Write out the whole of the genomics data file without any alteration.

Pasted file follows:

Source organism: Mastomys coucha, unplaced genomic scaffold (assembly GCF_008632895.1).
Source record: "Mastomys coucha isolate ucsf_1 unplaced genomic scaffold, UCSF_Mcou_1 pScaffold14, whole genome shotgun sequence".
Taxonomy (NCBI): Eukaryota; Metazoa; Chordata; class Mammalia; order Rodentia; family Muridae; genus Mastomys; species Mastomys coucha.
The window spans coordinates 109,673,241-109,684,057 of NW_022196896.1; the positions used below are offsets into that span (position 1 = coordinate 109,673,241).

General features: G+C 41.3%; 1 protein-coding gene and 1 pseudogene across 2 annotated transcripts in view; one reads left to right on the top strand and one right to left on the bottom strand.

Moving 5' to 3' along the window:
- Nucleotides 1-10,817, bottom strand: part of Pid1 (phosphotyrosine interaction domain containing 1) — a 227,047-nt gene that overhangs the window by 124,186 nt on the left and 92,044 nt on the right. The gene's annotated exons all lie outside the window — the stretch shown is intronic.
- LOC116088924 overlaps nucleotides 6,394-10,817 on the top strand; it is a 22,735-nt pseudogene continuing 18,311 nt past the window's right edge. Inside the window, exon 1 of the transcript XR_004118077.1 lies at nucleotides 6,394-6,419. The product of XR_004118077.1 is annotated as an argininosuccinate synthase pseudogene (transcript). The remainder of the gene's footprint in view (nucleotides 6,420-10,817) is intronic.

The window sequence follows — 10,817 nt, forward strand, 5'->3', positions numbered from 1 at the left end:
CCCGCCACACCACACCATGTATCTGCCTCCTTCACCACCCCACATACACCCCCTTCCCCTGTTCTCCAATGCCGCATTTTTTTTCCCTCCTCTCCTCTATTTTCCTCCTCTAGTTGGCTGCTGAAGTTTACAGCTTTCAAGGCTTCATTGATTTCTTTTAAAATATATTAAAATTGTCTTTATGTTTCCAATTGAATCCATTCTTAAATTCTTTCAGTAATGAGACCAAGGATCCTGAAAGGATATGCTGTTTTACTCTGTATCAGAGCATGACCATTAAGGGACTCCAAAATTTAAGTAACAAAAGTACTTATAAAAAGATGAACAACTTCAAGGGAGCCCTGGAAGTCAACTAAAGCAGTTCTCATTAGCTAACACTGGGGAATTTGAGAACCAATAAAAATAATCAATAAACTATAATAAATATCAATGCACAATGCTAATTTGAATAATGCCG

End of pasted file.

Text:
Source organism: Mastomys coucha, unplaced genomic scaffold (assembly GCF_008632895.1).
Source record: "Mastomys coucha isolate ucsf_1 unplaced genomic scaffold, UCSF_Mcou_1 pScaffold14, whole genome shotgun sequence".
Taxonomy (NCBI): Eukaryota; Metazoa; Chordata; class Mammalia; order Rodentia; family Muridae; genus Mastomys; species Mastomys coucha.
The window spans coordinates 109,673,241-109,684,057 of NW_022196896.1; the positions used below are offsets into that span (position 1 = coordinate 109,673,241).

General features: G+C 41.3%; 1 protein-coding gene and 1 pseudogene across 2 annotated transcripts in view; one reads left to right on the top strand and one right to left on the bottom strand.

Moving 5' to 3' along the window:
- Nucleotides 1-10,817, bottom strand: part of Pid1 (phosphotyrosine interaction domain containing 1) — a 227,047-nt gene that overhangs the window by 124,186 nt on the left and 92,044 nt on the right. The gene's annotated exons all lie outside the window — the stretch shown is intronic.
- LOC116088924 overlaps nucleotides 6,394-10,817 on the top strand; it is a 22,735-nt pseudogene continuing 18,311 nt past the window's right edge. Inside the window, exon 1 of the transcript XR_004118077.1 lies at nucleotides 6,394-6,419. The product of XR_004118077.1 is annotated as an argininosuccinate synthase pseudogene (transcript). The remainder of the gene's footprint in view (nucleotides 6,420-10,817) is intronic.

The window sequence follows — 10,817 nt, forward strand, 5'->3', positions numbered from 1 at the left end:
CCCGCCACACCACACCATGTATCTGCCTCCTTCACCACCCCACATACACCCCCTTCCCCTGTTCTCCAATGCCGCATTTTTTTTCCCTCCTCTCCTCTATTTTCCTCCTCTAGTTGGCTGCTGAAGTTTACAGCTTTCAAGGCTTCATTGATTTCTTTTAAAATATATTAAAATTGTCTTTATGTTTCCAATTGAATCCATTCTTAAATTCTTTCAGTAATGAGACCAAGGATCCTGAAAGGATATGCTGTTTTACTCTGTATCAGAGCATGACCATTAAGGGACTCCAAAATTTAAGTAACAAAAGTACTTATAAAAAGATGAACAACTTCAAGGGAGCCCTGGAAGTCAACTAAAGCAGTTCTCATTAGCTAACACTGGGGAATTTGAGAACCAATAAAAATAATCAATAAACTATAATAAATATCAATGCACAATGCTAATTTGAATAATGCCG